\(\renewcommand{\AA}{\text{Å}}\)

# pair_style granular command

## Syntax

```
pair_style granular cutoff
```

cutoff = global cutoff (optional). See discussion below.

## Examples

```
pair_style granular
pair_coeff * * hooke 1000.0 50.0 tangential linear_nohistory 1.0 0.4 damping mass_velocity
pair_style granular
pair_coeff * * hooke 1000.0 50.0 tangential linear_history 500.0 1.0 0.4 damping mass_velocity
pair_style granular
pair_coeff * * hertz 1000.0 50.0 tangential mindlin 1000.0 1.0 0.4 limit_damping
pair_style granular
pair_coeff * * hertz/material 1e8 0.3 0.3 tangential mindlin_rescale NULL 1.0 0.4 damping tsuji
pair_style granular
pair_coeff 1 * jkr 1000.0 500.0 0.3 10 tangential mindlin 800.0 1.0 0.5 rolling sds 500.0 200.0 0.5 twisting marshall
pair_coeff 2 2 hertz 200.0 100.0 tangential linear_history 300.0 1.0 0.1 rolling sds 200.0 100.0 0.1 twisting marshall
pair_style granular
pair_coeff 1 1 dmt 1000.0 50.0 0.3 0.0 tangential mindlin NULL 0.5 0.5 rolling sds 500.0 200.0 0.5 twisting marshall
pair_coeff 2 2 dmt 1000.0 50.0 0.3 10.0 tangential mindlin NULL 0.5 0.1 rolling sds 500.0 200.0 0.1 twisting marshall
pair_style granular
pair_coeff * * hertz 1000.0 50.0 tangential mindlin 1000.0 1.0 0.4 heat area 0.1
```

## Description

The *granular* styles support a variety of options for the normal,
tangential, rolling and twisting forces resulting from contact between
two granular particles. This expands on the options offered by the
pair gran/* pair styles. The total computed forces
and torques are the sum of various models selected for the normal,
tangential, rolling and twisting modes of motion.

All model choices and parameters are entered in the
pair_coeff command, as described below. Unlike
e.g. pair gran/hooke, coefficient values are not
global, but can be set to different values for different combinations
of particle types, as determined by the pair_coeff
command. If the contact model choice is the same for two particle
types, the mixing for the cross-coefficients can be carried out
automatically. This is shown in the last example, where model
choices are the same for type 1 - type 1 as for type 2 - type2
interactions, but coefficients are different. In this case, the
mixed coefficients for type 1 - type 2 interactions can be determined from
mixing rules discussed below. For additional flexibility,
coefficients as well as model forms can vary between particle types,
as shown in the fourth example: type 1 - type 1 interactions are based
on a Johnson-Kendall-Roberts normal contact model and 2-2 interactions
are based on a DMT cohesive model (see below). In that example, 1-1
and 2-2 interactions have different model forms, in which case mixing of
coefficients cannot be determined, so 1-2 interactions must be
explicitly defined via the *pair_coeff 1 ** command, otherwise an
error would result.

The first required keyword for the *pair_coeff* command is the normal
contact model. Currently supported options for normal contact models
and their required arguments are:

*hooke*: \(k_n\), \(\eta_{n0}\) (or \(e\))*hertz*: \(k_n\), \(\eta_{n0}\) (or \(e\))*hertz/material*: E, \(\eta_{n0}\) (or \(e\)), \(\nu\)*dmt*: E, \(\eta_{n0}\) (or \(e\)), \(\nu\), \(\gamma\)*jkr*: E, \(\eta_{n0}\) (or \(e\)), \(\nu\), \(\gamma\)

Here, \(k_n\) is spring stiffness (with units that depend on model
choice, see below); \(\eta_{n0}\) is a damping prefactor (or, in its
place a coefficient of restitution \(e\), depending on the choice of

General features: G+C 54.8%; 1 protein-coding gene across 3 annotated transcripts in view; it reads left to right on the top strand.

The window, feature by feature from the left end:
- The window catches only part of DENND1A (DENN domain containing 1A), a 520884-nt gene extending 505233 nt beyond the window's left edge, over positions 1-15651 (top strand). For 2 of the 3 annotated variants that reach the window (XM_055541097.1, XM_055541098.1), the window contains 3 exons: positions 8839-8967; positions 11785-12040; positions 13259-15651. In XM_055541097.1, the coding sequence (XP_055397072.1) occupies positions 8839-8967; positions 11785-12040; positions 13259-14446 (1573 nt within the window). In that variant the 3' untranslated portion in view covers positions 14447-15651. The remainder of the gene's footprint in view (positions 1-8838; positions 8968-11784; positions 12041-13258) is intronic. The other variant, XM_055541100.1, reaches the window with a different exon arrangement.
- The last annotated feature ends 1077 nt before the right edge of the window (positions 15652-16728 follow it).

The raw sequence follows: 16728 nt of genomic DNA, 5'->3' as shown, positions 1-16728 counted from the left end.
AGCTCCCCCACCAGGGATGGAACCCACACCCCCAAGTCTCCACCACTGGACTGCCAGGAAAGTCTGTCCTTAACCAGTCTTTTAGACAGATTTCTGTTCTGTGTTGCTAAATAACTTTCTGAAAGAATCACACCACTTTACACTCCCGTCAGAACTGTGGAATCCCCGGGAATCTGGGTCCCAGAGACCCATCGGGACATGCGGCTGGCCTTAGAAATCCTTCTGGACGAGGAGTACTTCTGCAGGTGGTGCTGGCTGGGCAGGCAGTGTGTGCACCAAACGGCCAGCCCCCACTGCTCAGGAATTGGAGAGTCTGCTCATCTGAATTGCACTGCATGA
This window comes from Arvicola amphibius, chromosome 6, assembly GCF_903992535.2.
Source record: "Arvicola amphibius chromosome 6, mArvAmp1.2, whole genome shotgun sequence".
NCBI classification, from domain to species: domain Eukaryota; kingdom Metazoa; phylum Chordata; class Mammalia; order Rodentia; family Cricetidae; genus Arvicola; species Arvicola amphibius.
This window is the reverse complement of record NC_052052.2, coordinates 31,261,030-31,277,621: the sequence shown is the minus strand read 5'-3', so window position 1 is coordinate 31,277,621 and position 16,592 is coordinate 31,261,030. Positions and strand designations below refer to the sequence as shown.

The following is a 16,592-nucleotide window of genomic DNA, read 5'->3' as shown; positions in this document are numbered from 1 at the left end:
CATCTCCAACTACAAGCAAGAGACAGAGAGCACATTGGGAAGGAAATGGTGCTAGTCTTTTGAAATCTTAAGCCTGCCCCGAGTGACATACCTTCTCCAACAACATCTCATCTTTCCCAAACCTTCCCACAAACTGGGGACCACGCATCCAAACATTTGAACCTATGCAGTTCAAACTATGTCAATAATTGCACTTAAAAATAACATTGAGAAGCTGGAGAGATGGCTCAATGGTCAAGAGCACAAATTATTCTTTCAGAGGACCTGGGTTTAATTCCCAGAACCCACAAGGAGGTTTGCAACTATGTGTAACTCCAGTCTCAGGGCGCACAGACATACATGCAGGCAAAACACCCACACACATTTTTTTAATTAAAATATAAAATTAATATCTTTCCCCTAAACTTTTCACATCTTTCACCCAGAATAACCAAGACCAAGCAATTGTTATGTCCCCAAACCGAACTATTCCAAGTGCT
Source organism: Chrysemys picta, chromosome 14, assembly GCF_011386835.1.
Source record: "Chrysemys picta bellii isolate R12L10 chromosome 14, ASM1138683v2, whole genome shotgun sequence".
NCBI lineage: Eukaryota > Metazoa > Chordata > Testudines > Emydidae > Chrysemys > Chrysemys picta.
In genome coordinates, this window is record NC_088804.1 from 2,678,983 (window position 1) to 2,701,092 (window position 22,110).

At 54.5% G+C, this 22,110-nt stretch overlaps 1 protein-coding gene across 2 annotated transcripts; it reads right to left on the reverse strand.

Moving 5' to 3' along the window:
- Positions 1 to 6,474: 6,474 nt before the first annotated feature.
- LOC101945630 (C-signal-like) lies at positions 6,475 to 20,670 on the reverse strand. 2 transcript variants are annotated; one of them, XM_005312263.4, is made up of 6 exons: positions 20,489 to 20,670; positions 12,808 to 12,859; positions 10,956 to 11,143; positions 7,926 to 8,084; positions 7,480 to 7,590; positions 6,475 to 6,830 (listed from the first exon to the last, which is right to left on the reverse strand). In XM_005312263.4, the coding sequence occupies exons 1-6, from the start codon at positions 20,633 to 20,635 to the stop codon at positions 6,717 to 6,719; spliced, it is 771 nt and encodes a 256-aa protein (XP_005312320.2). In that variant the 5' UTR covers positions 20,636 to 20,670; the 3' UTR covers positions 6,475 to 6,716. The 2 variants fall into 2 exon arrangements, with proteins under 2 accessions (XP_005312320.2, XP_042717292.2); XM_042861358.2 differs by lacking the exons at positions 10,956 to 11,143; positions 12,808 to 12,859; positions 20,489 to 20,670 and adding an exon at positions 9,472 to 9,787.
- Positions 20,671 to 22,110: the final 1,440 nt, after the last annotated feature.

damping mode, see below); E is Young’s modulus in units of
*force*/*length*^2, i.e. *pressure*; \(\nu\) is Poisson’s ratio and
\(\gamma\) is a surface energy density, in units of
*energy*/*length*^2.

For the *hooke* model, the normal, elastic component of force acting
on particle *i* due to contact with particle *j* is given by:

Where \(\delta_{ij} = R_i + R_j - \|\mathbf{r}_{ij}\|\) is the particle
overlap, \(R_i, R_j\) are the particle radii, \(\mathbf{r}_{ij} = \mathbf{r}_i - \mathbf{r}_j\) is the vector separating the two
particle centers (note the i-j ordering so that \(\mathbf{F}_{ne}\) is
positive for repulsion), and \(\mathbf{n} = \frac{\mathbf{r}_{ij}}{\|\mathbf{r}_{ij}\|}\). Therefore,
for *hooke*, the units of the spring constant \(k_n\) are
*force*/*distance*, or equivalently *mass*/*time^2*.

For the *hertz* model, the normal component of force is given by:

Here, \(R_{eff} = R = \frac{R_i R_j}{R_i + R_j}\) is the effective
radius, denoted for simplicity as *R* from here on. For *hertz*, the
units of the spring constant \(k_n\) are *force*/*length*^2, or
equivalently *pressure*.

For the *hertz/material* model, the force is given by:

Here, \(E_{eff} = E = \left(\frac{1-\nu_i^2}{E_i} + \frac{1-\nu_j^2}{E_j}\right)^{-1}\)
is the effective Young’s modulus, with \(\nu_i, \nu_j\) the Poisson ratios
of the particles of types *i* and *j*. \(E_{eff}\) is denoted as *E* from here on.
Note that if the elastic modulus and the shear modulus of the two particles are the
same, the *hertz/material* model is equivalent to the *hertz* model with
\(k_n = 4/3 E\)

The *dmt* model corresponds to the
(Derjaguin-Muller-Toporov) cohesive model, where the force
is simply Hertz with an additional attractive cohesion term:

The *jkr* model is the (Johnson-Kendall-Roberts) model,
where the force is computed as:

Here, \(a\) is the radius of the contact zone, related to the overlap \(\delta\) according to:

LAMMPS internally inverts the equation above to solve for *a* in terms
of \(\delta\), then solves for the force in the previous
equation. Additionally, note that the JKR model allows for a tensile
force beyond contact (i.e. for \(\delta < 0\)), up to a maximum of
\(3\pi\gamma R\) (also known as the ‘pull-off’ force). Note that this
is a hysteretic effect, where particles that are not contacting
initially will not experience force until they come into contact
\(\delta \geq 0\); as they move apart and (\(\delta < 0\)), they